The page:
Book Chat: The Senior Software Engineer

The Senior Software Engineer by David Bryant Copeland is a manual for being a Senior Engineer and covers all of the things nobody bothered to tell you about. For me, it’s all of those things that I put together from reading dozens of blog posts and watching those senior to me do the job. Most of the book was the description of what the role is and describes it in sufficient detail to help an engineer who has not yet achieved the role to target the experience to show they can do the job. It is the sort of description of the role I would have liked to have gotten from a manager early in my career.

Since I’ve been doing the job of a Senior Engineer for years now, most of it wasn’t particularly novel to me. However, I would have liked to read this before I made the transition to Senior Engineer. It differentiates between building a new feature, fixing bugs, and solving problems, which are what I would describe as the three main technical components of being a Senior Engineer. It also describes quality technical writing, working with others, making technical decisions, interviewing job applicants, and leading a team.

Interviewing is probably one of the most critical areas that you don’t get a lot of exposure to before becoming a Senior Engineer, and it’s pretty well covered here. Copeland lists four components to the technical interview (in order):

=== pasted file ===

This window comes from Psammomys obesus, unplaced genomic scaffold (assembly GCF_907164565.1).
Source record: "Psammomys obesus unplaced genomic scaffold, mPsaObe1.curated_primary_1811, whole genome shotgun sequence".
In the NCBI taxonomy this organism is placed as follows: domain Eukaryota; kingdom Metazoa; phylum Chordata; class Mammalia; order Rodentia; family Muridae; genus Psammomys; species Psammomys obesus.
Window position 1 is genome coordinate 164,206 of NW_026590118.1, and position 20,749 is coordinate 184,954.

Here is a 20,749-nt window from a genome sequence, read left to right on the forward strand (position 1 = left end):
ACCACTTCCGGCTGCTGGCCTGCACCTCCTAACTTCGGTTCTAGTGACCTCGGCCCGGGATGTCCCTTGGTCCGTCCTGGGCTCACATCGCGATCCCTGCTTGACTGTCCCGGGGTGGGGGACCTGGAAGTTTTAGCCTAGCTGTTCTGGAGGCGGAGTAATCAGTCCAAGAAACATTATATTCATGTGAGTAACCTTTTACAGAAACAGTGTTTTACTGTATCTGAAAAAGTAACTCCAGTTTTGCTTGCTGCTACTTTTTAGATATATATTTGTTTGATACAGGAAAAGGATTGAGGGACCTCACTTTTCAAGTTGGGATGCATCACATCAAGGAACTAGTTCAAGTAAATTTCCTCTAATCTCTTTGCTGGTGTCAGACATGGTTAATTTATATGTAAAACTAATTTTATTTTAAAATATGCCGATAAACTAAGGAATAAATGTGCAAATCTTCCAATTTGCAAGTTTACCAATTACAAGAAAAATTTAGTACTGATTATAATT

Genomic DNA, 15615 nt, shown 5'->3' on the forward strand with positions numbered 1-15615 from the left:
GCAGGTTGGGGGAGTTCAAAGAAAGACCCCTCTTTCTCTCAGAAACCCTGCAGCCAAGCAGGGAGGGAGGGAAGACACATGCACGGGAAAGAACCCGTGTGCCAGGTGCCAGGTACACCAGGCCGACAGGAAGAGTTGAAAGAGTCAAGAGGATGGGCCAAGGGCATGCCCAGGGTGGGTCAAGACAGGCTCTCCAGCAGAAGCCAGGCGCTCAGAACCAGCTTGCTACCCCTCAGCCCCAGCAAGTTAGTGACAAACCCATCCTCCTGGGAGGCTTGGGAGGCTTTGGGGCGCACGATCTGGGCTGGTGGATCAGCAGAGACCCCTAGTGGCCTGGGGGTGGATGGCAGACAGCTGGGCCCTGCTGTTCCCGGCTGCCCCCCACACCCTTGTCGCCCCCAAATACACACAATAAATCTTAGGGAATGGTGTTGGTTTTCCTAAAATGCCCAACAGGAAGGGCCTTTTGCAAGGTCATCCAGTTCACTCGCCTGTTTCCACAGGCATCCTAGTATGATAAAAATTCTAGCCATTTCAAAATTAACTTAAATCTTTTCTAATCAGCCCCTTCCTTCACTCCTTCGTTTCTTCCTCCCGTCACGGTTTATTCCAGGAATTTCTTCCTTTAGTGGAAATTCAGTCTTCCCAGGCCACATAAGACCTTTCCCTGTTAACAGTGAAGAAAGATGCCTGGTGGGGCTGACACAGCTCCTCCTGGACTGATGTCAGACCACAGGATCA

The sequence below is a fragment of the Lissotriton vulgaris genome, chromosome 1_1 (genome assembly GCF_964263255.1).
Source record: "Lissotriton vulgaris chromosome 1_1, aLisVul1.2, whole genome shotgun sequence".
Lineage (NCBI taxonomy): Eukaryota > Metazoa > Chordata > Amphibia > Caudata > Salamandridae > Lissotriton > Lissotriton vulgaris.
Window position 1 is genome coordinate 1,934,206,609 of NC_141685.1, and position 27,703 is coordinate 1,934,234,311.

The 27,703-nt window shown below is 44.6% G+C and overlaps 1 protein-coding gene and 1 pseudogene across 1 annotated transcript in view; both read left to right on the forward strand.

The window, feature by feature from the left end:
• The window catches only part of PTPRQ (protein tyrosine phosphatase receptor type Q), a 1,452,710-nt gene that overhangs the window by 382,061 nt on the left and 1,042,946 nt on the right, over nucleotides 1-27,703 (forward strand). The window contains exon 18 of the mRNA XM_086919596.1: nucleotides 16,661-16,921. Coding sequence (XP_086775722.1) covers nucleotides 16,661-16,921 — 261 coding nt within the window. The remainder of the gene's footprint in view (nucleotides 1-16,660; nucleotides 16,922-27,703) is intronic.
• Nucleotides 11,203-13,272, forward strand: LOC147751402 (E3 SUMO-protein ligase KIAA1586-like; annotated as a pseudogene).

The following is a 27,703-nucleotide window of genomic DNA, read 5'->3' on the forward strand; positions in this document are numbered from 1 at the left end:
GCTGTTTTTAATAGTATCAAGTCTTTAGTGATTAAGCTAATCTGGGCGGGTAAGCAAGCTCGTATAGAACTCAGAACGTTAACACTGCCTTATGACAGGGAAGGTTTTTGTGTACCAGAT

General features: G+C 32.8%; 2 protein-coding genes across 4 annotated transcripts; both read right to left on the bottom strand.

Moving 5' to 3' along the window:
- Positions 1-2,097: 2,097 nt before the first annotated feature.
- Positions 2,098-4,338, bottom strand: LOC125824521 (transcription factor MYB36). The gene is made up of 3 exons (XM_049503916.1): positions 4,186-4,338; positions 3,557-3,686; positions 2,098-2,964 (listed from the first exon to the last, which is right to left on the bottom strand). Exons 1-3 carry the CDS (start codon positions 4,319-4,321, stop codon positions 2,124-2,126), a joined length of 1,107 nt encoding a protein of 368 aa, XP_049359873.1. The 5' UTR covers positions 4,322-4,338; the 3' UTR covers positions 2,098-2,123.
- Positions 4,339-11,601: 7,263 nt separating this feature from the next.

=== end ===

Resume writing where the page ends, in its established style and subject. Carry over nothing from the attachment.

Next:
1. Informal get-to-know-you conversation
  2. Homework assignment
  3. Technical phone screen
  4. Pair Program

It seems like the phone screen should go before the homework assignment, especially if the assignment won’t be the focus  during the phone screen. I actually interviewed at a place where the author was working some years ago and the interview was significantly different than what he described. There was no informal conversation, no homework assignment, and no pair programming. There was a phone screen and a white boarding session. I suppose he may not have had total control of the process there but it is interesting to see the difference between the ideal and the actualized.

If you are looking to become a Senior Engineer and get a grasp of all of the aspects of the job before trying it, this would be a good read for you. If you are a Senior Engineer I’d pass and try something else. It might also be good read if you are a manager and looking to find a way to articulate some of these ideas to your junior team members.

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